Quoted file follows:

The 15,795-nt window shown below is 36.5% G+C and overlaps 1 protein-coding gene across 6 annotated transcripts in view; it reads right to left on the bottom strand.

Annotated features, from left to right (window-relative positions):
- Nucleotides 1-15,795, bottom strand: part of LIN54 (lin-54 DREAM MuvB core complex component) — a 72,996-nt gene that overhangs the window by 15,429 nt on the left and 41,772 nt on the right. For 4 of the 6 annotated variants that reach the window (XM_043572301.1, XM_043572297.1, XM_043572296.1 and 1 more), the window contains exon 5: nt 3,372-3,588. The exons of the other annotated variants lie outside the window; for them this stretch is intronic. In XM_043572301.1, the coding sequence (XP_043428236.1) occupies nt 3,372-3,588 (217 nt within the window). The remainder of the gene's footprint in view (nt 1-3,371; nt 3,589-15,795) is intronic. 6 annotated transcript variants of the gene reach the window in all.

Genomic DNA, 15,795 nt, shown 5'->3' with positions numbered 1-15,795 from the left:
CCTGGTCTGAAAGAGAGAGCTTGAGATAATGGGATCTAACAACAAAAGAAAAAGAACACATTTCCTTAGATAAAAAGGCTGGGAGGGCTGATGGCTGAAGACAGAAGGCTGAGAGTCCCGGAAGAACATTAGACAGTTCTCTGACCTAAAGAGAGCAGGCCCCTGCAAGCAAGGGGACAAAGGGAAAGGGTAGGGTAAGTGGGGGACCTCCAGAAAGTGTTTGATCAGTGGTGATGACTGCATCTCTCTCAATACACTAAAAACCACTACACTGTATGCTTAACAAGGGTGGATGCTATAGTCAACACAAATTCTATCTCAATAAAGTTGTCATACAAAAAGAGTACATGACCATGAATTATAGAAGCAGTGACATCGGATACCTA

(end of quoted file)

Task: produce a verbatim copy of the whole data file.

The 15,795-nt window shown below is 36.5% G+C and overlaps 1 protein-coding gene across 6 annotated transcripts in view; it reads right to left on the bottom strand.

Annotated features, from left to right (window-relative positions):
- Nucleotides 1-15,795, bottom strand: part of LIN54 (lin-54 DREAM MuvB core complex component) — a 72,996-nt gene that overhangs the window by 15,429 nt on the left and 41,772 nt on the right. For 4 of the 6 annotated variants that reach the window (XM_043572301.1, XM_043572297.1, XM_043572296.1 and 1 more), the window contains exon 5: nt 3,372-3,588. The exons of the other annotated variants lie outside the window; for them this stretch is intronic. In XM_043572301.1, the coding sequence (XP_043428236.1) occupies nt 3,372-3,588 (217 nt within the window). The remainder of the gene's footprint in view (nt 1-3,371; nt 3,589-15,795) is intronic. 6 annotated transcript variants of the gene reach the window in all.

Genomic DNA, 15,795 nt, shown 5'->3' with positions numbered 1-15,795 from the left:
CCTGGTCTGAAAGAGAGAGCTTGAGATAATGGGATCTAACAACAAAAGAAAAAGAACACATTTCCTTAGATAAAAAGGCTGGGAGGGCTGATGGCTGAAGACAGAAGGCTGAGAGTCCCGGAAGAACATTAGACAGTTCTCTGACCTAAAGAGAGCAGGCCCCTGCAAGCAAGGGGACAAAGGGAAAGGGTAGGGTAAGTGGGGGACCTCCAGAAAGTGTTTGATCAGTGGTGATGACTGCATCTCTCTCAATACACTAAAAACCACTACACTGTATGCTTAACAAGGGTGGATGCTATAGTCAACACAAATTCTATCTCAATAAAGTTGTCATACAAAAAGAGTACATGACCATGAATTATAGAAGCAGTGACATCGGATACCTA